Wednesday, December 24, 2003

Jurors in the Lee Boyd Malvo trial said yesterday they wanted to give the 18-year-old sniper the death penalty, but settled on a sentence of life in prison without parole to avoid a hung jury.

“We had seven for the death penalty and five against it,” said William G. Hurdle, 70, a retired schoolteacher. “But there were some who weren’t going to change their minds no matter what. We knew we weren’t going to get the unanimous verdict.”

Virginia law requires juries to reach a unanimous verdict to recommend the death sentence.

The Chesapeake jury sentenced Malvo for his role in the October 2002 sniper attacks in the Washington area that killed 10 persons and wounded three others.

Malvo’s lawyers presented an insanity defense, arguing that he was brainwashed when he and his older accomplice, John Allen Muhammad, 42, shot their victims from the trunk of a 1990 Chevy Caprice sedan so they could extort $10 million from the government.

Jurors found Malvo guilty last week on two counts of capital murder and on one count of using a firearm to commit a felony in the Oct. 14, 2002, killing of FBI analyst Linda Franklin, 47, outside a Home Depot in the Seven Corners area of Fairfax.

A Virginia Beach jury on Nov. 24 recommended that Muhammad receive a death sentence on the same capital-murder and firearms charges for killing Dean Harold Meyers, a 53-year-old Vietnam veteran who was shot in the head on Oct. 9, 2002, as he filled his tank at a Manassas gas station.

Fairfax Commonwealth’s Attorney Robert F. Horan Jr. acknowledged that jurors likely had trouble recommending a death sentence for the defendant.

Malvo was “very lucky that he looks a lot younger than he is,” Mr. Horan said.

He also said the jury voted against giving Malvo the death penalty because deliberations were just days before Christmas.

Juror Deborah C. Moulse disputed the idea that Christmas made jurors less inclined to vote for death.

“The holidays had nothing to do with it,” she said.

Mrs. Moulse said she voted against the death penalty despite the fact that defense psychiatrists failed to convince her that Malvo’s troubled childhood and youth made him vulnerable to Muhammad’s influence. Malvo was 15 when he met Muhammad and 17 during the sniper killings.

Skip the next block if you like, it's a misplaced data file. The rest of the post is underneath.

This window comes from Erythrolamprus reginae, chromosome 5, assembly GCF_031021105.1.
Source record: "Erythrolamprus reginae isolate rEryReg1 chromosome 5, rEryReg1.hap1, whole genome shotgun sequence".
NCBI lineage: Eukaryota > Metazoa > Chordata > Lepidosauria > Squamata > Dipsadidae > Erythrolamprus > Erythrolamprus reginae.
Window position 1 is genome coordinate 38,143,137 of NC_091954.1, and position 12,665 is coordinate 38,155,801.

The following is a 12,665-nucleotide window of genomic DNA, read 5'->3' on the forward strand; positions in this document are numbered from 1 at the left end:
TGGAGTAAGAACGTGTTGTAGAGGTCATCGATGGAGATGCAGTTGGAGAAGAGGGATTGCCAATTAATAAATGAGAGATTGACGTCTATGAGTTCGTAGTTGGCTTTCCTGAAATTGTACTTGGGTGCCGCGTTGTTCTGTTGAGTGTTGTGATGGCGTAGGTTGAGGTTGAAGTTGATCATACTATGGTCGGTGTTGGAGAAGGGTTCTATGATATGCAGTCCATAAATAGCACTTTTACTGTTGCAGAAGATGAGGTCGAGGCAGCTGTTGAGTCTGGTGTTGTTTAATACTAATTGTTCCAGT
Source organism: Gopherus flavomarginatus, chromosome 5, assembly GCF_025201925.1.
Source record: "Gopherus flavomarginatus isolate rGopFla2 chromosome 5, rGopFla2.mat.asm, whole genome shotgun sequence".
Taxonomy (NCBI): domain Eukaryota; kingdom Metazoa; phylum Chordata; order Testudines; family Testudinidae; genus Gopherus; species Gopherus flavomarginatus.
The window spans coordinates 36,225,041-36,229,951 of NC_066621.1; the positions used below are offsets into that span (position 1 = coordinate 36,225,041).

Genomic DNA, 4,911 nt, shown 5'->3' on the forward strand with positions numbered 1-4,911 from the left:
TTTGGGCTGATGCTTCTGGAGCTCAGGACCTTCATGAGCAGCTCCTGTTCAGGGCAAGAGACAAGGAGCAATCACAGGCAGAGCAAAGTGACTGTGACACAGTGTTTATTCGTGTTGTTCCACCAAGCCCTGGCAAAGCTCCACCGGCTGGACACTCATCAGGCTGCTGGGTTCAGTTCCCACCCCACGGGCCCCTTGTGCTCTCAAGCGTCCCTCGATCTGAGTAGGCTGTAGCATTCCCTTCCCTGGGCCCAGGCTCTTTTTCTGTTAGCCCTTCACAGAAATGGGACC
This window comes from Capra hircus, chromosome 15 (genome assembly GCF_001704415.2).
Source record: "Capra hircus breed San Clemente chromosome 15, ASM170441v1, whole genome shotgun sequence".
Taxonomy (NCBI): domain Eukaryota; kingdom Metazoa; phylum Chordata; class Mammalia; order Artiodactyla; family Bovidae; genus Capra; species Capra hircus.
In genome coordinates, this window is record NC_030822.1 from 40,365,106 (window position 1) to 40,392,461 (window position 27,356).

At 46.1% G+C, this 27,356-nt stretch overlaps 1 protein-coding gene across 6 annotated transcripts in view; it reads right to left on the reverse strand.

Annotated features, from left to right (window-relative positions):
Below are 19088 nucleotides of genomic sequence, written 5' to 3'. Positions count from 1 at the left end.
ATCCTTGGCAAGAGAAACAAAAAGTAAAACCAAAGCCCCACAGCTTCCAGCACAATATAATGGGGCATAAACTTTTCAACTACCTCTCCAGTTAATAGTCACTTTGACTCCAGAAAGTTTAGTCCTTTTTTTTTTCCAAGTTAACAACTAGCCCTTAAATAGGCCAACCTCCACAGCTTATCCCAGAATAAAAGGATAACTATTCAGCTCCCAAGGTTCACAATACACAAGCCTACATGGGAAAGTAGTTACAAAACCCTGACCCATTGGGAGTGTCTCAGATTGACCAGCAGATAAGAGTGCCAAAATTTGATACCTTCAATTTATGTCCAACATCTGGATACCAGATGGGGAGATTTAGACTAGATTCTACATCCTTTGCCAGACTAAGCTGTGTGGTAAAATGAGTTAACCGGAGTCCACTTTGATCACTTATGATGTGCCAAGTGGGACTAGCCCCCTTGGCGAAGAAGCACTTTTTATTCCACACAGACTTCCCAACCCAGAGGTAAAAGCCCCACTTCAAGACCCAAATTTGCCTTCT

Mrs. Moulse said jurors did not know until after the verdict that Malvo still faces capital-murder charges in multiple jurisdictions, including Prince William County, Alabama and Louisiana.

“We thought this trial was it,” Mrs. Moulse said.

The juror also said the panel issued a $200,000 fine against Malvo — the maximum amount under sentencing guidelines — to show they were giving the harshest penalty short of death.

Mr. Horan said after the trial that Malvo should be prosecuted next in Prince William County. Virginia Gov. Mark Warner, a Democrat, will make the final decision on where or whether the men will be prosecuted next, but that decision is not expected to be made until the men are sentenced formally.

Mr. Hurdle said prosecutors should keep putting Malvo on trial until he receives the death penalty.

“They shouldn’t stop until they get him on death row,” he said. “He should have gotten death. He didn’t show one bit of remorse. He treated the whole thing like it was a joke.”

Juror Angelique Nedera, 23, a first-grade teacher, said she also initially favored the death penalty.

“I still felt he’d be some sort of threat to society, whether it be from the letters he was writing or the drawings,” she said yesterday. “In one way or another, I felt he would still be dangerous. Maybe he would influence others in jail.”

Juror Shelby Thornton also wanted the death penalty, then reconsidered.

‘In the pictures that Lee Malvo drew and the letters he wrote, he always wanted to be a martyr for his cause,” she said on NBC’s “Today.” “I think by not giving him the death sentence, I haven’t given him that, and he’ll have to spend the next 60 to 70 years of his life thinking about the pain that he has caused those poor families.”

Several family members of the victims were disappointed with the verdict.

“What if he runs away again?” asked Vijay Walekar, brother of taxi driver Premkumar Walekar, who died of a gunshot while putting gas in his car in Aspen Hill. “I am just not pleased at all.”

• This article is based in part on wire service reports.

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